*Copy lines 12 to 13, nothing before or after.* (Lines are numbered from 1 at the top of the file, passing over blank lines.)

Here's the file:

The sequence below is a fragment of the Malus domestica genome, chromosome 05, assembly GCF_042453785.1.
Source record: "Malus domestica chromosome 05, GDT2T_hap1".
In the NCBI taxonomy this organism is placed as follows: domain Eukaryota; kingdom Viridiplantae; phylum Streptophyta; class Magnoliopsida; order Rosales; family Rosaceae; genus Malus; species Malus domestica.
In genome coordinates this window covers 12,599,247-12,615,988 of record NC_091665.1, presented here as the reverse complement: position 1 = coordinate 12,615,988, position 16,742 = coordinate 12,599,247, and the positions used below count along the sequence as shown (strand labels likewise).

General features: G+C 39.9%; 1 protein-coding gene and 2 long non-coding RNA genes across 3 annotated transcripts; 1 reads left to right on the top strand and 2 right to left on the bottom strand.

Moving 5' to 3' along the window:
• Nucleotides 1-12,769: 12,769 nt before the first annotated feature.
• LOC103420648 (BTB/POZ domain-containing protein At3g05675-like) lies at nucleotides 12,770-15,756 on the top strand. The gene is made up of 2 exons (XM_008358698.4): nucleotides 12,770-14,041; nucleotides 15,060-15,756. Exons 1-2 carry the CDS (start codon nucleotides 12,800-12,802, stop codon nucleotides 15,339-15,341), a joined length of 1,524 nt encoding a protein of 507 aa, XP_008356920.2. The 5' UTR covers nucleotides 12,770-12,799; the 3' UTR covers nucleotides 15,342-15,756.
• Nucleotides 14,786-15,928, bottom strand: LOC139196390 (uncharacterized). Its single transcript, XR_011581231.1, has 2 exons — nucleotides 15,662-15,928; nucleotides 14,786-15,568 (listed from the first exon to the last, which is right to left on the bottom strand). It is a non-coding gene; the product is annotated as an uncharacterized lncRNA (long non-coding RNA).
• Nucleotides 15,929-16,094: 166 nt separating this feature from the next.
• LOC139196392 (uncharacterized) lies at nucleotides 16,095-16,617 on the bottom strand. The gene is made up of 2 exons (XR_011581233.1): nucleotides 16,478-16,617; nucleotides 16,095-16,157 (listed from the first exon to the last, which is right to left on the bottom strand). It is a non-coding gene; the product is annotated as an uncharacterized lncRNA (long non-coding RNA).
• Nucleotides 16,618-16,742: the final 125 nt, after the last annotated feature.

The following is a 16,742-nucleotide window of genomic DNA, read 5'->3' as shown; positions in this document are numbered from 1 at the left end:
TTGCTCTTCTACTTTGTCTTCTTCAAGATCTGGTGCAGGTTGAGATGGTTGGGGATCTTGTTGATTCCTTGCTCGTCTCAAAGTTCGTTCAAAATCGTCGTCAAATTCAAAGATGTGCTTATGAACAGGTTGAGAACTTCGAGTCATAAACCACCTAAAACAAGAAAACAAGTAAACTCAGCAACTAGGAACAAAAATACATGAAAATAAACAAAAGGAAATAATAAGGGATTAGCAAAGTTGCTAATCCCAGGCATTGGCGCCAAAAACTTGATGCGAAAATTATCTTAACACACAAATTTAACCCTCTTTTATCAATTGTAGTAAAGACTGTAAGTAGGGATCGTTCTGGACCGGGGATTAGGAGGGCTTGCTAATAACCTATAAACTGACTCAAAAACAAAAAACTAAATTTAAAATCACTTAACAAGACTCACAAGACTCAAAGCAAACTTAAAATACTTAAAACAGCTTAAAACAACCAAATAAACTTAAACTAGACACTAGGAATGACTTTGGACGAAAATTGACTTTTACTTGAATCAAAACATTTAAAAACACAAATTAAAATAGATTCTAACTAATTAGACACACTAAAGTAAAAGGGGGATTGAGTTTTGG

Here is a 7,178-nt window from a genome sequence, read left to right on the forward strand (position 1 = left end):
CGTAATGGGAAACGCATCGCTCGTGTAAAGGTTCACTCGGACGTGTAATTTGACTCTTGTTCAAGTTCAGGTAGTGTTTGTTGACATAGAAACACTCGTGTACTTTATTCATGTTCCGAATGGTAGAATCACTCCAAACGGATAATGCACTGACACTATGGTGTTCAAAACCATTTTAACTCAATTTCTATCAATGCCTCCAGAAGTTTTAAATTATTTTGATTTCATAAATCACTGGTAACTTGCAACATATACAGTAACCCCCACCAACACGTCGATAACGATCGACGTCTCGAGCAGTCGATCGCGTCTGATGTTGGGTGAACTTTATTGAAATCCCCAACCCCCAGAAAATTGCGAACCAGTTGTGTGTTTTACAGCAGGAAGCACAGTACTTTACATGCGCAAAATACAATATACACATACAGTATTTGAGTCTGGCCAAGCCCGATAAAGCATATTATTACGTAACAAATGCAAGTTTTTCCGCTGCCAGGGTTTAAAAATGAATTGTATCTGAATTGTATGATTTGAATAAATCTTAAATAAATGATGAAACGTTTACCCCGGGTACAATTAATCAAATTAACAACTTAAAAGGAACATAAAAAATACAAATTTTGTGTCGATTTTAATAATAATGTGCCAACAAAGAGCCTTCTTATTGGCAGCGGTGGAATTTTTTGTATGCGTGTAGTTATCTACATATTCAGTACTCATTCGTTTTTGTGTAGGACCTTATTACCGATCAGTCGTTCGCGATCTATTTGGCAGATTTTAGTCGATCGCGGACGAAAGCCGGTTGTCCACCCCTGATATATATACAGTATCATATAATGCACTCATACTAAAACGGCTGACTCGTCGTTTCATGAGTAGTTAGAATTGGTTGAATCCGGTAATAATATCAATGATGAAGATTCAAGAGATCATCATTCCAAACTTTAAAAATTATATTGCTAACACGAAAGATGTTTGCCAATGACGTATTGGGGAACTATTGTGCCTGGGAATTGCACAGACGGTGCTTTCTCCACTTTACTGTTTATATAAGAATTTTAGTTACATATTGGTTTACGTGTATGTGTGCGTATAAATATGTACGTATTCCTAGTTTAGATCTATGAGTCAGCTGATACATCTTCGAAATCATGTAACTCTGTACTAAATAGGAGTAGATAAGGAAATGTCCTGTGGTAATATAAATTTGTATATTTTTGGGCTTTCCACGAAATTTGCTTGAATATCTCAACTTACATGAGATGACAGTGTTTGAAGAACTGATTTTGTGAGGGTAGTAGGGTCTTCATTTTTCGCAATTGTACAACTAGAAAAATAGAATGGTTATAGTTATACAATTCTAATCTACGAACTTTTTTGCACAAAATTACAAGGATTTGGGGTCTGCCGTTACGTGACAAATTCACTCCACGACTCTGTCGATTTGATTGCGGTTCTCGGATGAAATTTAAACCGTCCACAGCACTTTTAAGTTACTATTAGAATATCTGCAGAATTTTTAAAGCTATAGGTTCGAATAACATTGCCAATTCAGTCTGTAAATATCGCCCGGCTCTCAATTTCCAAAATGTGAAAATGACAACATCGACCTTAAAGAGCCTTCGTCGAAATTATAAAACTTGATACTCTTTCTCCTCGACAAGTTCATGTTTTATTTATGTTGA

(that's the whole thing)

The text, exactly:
• Nucleotides 16,618-16,742: the final 125 nt, after the last annotated feature.

The following is a 16,742-nucleotide window of genomic DNA, read 5'->3' as shown; positions in this document are numbered from 1 at the left end: